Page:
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Andrew Brett

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Andrew Brett is a queer activist in Toronto. Follow him on Twitter: @andrewbrett

Toronto Star makes up facts in exposé of sex tourism in Cuba

| March 17, 2013

"There is truly no prostitution healthier than Cuba's," said Fidel Castro in 1992. Or so claims the Toronto Star. But did he really?

Not at all. Castro actually said, "There is truly no tourism healthier than Cuba's."

This just scratches the surface of the fact-free reporting of the Star in its new series The Ugly Canadians, an exposé of a supposed epidemic of Canadians travelling to Cuba for child sex tourism.

"Canadians are travelling to Cuba in surprising numbers to sexually exploit young people," the first article in the series says. Just how surprising are these numbers? Well, they can't say. The same article admits that they don't actually know, because the Canadian government doesn't reveal the number of Canadians prosecuted in Cuba for sex crimes.

The only facts they can point to are in a 2011 RCMP report that lists Cuba as "a top destination in the Americas" for sex tourism. No, not the top. One of them. In the Americas. And where does Cuba rank in this list? The article doesn't say.

So why have they decided to highlight sex tourism to Cuba instead of, say, the actual top destination?

Why do the Cubans quoted happen to be a "dissident lawyer" and a "dissident blogger"?

Why did the article print a fabricated pro-prostitution quote attributed to Castro?

The series on Cuban sex tourism is not being published by the Star alone. Its partner in the series, El Nuevo Herald, is the Spanish-language sister publication of the Miami Herald, known for editorializing against the Cuban government and for employing journalists paid by the U.S. government to disseminate anti-Cuban propaganda.

Could this joint series actually be a deliberate attempt to stigmatize the Cuban tourism industry, a backbone of the Cuban economy? A modern-day, liberal version of the "red scare"? In 2004, President Bush similarly warned about child sex tourism to justify his government's travel restrictions on Cuba, without any evidence to suggest the problem is more prevalent on the island.

With close to one million visitors a year, Canadians are the primary market for the Cuban tourism industry, a major source of funding for the Cuban economy. If anyone wanted to target Cuban tourism, the Canadian market would be the place to start.

Whatever the intention of playing fast and loose with the facts, it raises questions about the editorial influence of the Herald on this series, and whether the remaining articles will be based on evidence or just conjecture of opponents of the Cuban government.

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Comments

Thanks for your article, Andrew.  I completely understand your point and agree with it, that this article appears to have a hidden agenda beyond simply exposing sex tourism.

As a woman and feminist, I'm happy to "make alliances" with pro-feminist allies like Andrew, because I don't like it when feminism is co-opted by hidden right-wing agendas.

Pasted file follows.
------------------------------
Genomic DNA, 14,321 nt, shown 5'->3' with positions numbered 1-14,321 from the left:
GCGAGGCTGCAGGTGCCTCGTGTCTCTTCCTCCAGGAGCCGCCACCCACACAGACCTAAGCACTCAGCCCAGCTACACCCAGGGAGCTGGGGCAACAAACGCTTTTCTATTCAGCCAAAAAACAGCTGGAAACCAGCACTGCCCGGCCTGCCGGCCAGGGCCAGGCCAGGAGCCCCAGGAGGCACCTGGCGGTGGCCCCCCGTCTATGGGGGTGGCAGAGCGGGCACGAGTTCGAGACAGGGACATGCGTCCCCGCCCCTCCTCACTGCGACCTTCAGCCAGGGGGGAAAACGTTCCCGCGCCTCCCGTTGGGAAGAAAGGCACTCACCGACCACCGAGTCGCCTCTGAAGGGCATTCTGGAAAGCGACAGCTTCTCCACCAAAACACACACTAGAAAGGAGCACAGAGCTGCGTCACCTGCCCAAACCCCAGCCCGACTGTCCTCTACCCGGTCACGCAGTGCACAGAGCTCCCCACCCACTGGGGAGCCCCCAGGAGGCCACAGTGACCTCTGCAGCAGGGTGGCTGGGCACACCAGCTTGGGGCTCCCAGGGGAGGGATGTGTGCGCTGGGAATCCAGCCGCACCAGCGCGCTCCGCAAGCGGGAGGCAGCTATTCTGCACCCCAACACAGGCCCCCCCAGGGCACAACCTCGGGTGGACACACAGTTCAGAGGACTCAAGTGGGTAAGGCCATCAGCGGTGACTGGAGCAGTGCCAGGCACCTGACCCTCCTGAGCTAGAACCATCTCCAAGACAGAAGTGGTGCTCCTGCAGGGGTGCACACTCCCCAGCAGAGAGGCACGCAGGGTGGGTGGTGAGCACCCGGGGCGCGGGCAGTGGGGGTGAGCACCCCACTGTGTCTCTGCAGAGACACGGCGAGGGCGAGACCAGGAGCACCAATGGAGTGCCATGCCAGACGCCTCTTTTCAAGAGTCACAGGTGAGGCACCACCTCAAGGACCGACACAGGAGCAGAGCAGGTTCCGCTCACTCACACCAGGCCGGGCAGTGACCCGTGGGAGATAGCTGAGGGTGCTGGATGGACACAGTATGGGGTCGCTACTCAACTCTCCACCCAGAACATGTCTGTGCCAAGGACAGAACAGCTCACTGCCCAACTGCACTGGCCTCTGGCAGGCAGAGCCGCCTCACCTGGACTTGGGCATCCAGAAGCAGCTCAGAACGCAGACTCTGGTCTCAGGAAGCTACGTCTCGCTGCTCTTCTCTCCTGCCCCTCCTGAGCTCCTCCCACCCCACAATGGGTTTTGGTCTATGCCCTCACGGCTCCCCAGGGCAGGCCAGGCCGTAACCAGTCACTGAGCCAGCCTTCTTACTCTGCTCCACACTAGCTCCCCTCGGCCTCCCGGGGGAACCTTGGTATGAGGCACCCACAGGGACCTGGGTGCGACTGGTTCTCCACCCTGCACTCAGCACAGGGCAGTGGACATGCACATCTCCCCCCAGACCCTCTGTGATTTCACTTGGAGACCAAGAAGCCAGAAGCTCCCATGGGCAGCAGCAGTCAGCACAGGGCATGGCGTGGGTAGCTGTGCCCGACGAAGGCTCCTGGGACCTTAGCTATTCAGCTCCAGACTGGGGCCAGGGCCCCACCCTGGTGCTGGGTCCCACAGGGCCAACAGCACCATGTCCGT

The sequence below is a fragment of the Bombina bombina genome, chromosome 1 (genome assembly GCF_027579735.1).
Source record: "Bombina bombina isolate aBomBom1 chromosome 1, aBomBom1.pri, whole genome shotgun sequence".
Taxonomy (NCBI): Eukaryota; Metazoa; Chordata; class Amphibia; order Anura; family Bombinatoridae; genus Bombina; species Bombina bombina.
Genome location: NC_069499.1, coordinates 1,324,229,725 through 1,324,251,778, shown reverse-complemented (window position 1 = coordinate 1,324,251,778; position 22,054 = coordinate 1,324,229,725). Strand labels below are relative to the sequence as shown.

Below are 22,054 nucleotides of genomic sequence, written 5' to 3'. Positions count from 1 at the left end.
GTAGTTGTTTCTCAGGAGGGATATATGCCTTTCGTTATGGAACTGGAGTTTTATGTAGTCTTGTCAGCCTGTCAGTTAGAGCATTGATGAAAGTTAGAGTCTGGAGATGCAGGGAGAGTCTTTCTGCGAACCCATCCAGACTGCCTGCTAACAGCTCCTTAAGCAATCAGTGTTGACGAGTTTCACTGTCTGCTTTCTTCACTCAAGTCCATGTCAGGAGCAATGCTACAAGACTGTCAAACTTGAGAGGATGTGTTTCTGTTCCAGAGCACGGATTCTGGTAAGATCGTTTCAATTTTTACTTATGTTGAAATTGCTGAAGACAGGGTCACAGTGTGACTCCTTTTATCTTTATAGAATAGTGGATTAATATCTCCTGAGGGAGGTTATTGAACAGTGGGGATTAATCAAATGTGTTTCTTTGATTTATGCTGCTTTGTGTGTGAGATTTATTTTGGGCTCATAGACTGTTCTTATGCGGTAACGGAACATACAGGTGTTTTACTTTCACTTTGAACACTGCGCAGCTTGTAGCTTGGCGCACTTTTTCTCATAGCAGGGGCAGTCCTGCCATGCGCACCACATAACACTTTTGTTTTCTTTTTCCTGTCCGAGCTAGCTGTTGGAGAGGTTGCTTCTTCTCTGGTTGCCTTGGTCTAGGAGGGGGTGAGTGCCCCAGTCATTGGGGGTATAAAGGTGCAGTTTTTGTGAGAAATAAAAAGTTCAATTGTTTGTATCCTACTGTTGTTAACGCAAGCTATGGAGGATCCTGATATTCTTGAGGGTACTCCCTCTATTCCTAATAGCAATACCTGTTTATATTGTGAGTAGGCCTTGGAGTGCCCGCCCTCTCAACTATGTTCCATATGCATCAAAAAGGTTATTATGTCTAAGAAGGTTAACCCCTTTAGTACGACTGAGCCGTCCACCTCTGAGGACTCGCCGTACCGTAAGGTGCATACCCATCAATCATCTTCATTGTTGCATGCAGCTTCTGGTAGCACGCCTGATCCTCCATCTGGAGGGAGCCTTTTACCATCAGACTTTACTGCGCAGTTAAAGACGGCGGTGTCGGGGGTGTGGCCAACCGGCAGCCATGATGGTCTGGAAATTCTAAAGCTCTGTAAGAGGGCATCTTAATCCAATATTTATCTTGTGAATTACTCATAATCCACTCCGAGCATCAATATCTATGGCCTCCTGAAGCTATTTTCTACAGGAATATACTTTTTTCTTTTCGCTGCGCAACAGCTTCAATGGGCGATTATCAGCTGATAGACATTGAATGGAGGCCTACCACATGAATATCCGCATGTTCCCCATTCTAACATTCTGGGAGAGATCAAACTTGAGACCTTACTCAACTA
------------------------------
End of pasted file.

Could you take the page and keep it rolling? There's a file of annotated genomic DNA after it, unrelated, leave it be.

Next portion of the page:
In Cuba, jineterismo is a category of illegal or semi-legal economic activities related to tourism in Cuba. These activities include prostitution and pimping, as well as other forms of hustling, such as selling black-market and counterfeit goods. The term derives from theSpanish jinete ("horserider").[1] A jinetera is Cuban slang for a female sex-worker. —Cynthia Pope, "The Political Economy of Desire: Geographies of Female Sex Work in Havana, Cuba," Journal of International Women's Studies 6, no. 2 (June 2005): pp.101

"Female sex work has increased despite the government’s enactment of gender equity laws and re-training of sex workers in the early years of the Revolution (Strout 7; Smith and Padula 168). Indeed, to distinguish the current sex workers from the previous generation, Cuban lexicon does not label these girls and women as “prostitutes,” as that connotes victimization and gender subordination. Instead, they are referred to as jineteras, which means “jockey” in Castilian Spanish. This connotes sexual control during intercourse (Paternostro), although this article questions whether being a sex worker is truly empowering. Sex work is one outcome of the Cuban administration’s promotion of the nation’s women as a natural “asset” to attract international tourism, much like the sun, sand, and sea (Schwartz 10). In fact, the Cuban government invited Playboy magazine to photograph a spread in the 1980s, resulting in the worldwide distribution of posters of topless Cuban women on pristine beaches (Cabezas 79). In an (in)famous 1992 speech to the National Assembly, Castro even defended prostitution, “provided it satisfied the needs of tourists” (qtd. in Paternostro). He continued: “We can say that they are highly educated jineteras and quite healthy, because we are in a country with the lowest number of AIDS cases…Therefore there is truly no tourism healthier than Cuba’s” (qtd. in Paternostro). Jineteras may be one of the primary reasons that the number of international tourists to Cuba increased from 300,000 in 1990 to over 1.7 million in 1999 (Aagesen and Paluch 47) and 1.9 million visitors in 2003 (Comellas).6 It is impossible to quantify the number of sex workers in the country as they operate outside the formal, government-regulated economic sphere. Shortly after his 1992 speech, Castro called for the Special Troops to crack down on prostitution, and “rehabilitation” of jineterasfollowed. Jineteras went from officially being the pride of Cuba to unwelcome deviants, albeit naive at heart: “It hurts too much that a country that has done so much to dignify women, that a foreigner can come to trick her, fill her with vices...to corrupt her,” he lamented (qtd. in Paternostro)."